The Slatest

Someone Will Pay Almost $30 Million for an 11-Minute Flight to Space

Participants leave the Blue Origin Space Simulator during the Amazon Re:MARS conference on robotics and artificial intelligence at the Aria Hotel in Las Vegas, Nevada on June 5, 2019.
Participants leave the Blue Origin Space Simulator during the Amazon Re:MARS conference on robotics and artificial intelligence at the Aria Hotel in Las Vegas, Nevada on June 5, 2019. MARK RALSTON/Getty Images

Someone is willing to part with almost $30 million for a ticket to go into space alongside billionaire Jeff Bezos. The auction for the spare seat on the Blue Origin’s maiden voyage next month ended Saturday. Bidding started at $4.9 million, quickly rose to $10 million and then four people battled it out to the very end to reach $28 million. There is a 6 percent commission to the total, so the winning bidder will pay $29.7 million. The flight is expected to take 11 minutes, meaning it comes out to $2.7 million per minute. And only a few of those will be weightless. The money will go to Blue Origin’s foundation, Club for the Future, that seeks to encourage young people to take up an interest in space and science.

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The identity of the winning bidder will be revealed in the next couple of weeks. Bezos will join the first Blue Origin passenger flight that is set to take off on July 20. He will take his younger brother, Mark, along in the capsule that can hold as many as six passengers. The autonomous capsule doesn’t have a pilot. Although the winning bidder will only have a couple of weeks to get ready, the company has said there won’t be much training required to join the flight. Plus there won’t be any kind of medical checkup needed beyond some physical requirements, such as being able to run to the top of the launch tower—around seven flights of stairs—in 90 seconds and fit into a spacesuit.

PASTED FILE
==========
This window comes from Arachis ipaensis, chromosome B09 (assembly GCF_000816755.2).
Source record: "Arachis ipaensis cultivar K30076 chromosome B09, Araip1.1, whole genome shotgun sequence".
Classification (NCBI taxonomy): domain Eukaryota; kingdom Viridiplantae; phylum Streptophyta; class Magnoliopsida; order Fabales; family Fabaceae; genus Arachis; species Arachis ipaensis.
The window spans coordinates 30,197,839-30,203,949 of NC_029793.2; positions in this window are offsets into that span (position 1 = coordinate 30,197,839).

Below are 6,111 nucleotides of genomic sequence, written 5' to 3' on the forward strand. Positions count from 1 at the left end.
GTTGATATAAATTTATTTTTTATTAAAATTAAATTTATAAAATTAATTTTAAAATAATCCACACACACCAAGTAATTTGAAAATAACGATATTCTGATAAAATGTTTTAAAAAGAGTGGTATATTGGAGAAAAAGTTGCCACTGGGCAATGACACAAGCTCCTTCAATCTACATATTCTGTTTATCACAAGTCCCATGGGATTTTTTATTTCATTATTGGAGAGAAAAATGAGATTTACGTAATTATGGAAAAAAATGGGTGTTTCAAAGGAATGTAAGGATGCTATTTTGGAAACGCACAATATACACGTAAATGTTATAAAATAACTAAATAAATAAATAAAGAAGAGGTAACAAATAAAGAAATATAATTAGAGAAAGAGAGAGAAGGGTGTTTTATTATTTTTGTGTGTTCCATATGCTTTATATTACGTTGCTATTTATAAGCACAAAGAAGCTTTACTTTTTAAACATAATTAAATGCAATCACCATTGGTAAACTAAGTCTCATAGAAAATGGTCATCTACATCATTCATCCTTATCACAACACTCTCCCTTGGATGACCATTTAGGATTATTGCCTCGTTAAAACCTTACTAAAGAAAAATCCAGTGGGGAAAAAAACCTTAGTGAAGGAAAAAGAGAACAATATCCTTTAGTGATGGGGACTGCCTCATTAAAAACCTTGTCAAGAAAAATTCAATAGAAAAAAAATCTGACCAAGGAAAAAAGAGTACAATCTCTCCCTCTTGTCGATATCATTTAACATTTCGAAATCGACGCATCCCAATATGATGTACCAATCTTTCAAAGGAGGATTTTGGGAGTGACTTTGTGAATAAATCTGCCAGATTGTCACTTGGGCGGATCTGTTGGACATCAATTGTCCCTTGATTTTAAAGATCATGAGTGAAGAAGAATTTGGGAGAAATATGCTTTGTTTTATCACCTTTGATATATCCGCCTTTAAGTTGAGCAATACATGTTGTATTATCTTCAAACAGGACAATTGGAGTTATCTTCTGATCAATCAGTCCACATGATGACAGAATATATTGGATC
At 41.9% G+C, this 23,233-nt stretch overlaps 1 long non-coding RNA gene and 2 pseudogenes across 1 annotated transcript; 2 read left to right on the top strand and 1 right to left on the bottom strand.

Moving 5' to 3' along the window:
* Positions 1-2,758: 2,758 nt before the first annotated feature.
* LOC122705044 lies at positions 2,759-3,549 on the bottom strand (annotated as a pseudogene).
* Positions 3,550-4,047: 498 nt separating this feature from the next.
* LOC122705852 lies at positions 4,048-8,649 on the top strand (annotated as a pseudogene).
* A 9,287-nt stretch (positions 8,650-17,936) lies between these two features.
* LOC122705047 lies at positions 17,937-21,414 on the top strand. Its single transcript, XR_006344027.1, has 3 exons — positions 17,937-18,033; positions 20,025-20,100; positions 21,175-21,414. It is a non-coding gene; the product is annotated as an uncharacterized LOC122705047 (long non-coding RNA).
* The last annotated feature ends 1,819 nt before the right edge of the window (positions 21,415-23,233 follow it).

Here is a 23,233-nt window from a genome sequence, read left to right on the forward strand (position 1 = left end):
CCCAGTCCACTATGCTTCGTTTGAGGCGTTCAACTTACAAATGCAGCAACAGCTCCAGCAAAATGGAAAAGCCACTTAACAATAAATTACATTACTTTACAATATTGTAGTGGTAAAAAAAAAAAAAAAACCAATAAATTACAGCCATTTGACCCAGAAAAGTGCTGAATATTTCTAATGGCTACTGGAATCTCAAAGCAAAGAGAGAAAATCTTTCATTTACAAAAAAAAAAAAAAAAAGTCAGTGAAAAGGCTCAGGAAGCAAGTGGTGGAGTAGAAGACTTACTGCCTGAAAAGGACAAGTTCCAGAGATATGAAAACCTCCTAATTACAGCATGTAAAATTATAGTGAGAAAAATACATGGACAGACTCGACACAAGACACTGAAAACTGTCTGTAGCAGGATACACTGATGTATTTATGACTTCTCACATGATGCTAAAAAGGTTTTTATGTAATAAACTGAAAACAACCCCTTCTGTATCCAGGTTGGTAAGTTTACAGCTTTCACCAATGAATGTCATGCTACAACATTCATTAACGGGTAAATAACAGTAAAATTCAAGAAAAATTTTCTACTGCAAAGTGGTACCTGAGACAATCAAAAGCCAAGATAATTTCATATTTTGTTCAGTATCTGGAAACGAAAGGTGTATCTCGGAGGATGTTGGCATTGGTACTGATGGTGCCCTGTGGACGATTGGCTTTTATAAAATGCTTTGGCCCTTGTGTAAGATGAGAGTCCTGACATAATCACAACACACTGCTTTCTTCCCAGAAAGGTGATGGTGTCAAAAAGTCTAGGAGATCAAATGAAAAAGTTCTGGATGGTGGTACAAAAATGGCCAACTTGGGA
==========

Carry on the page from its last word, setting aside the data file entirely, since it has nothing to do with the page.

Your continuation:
Over the past six years, Blue Origin has conducted a total of 15 successful launches without any crew. And the July 20 launch with passengers comes amid a bit of a space race among billionaires to launch the era of space tourism. There are rumors that Richard Branson, who founded Virgin Atlantic and is also deep in the space race, may try to one-up Bezos by joining a test flight to space over the July 4 weekend. Virgin Galactic has already sold around 600 tickets for between $200,000 and $250,000 each.

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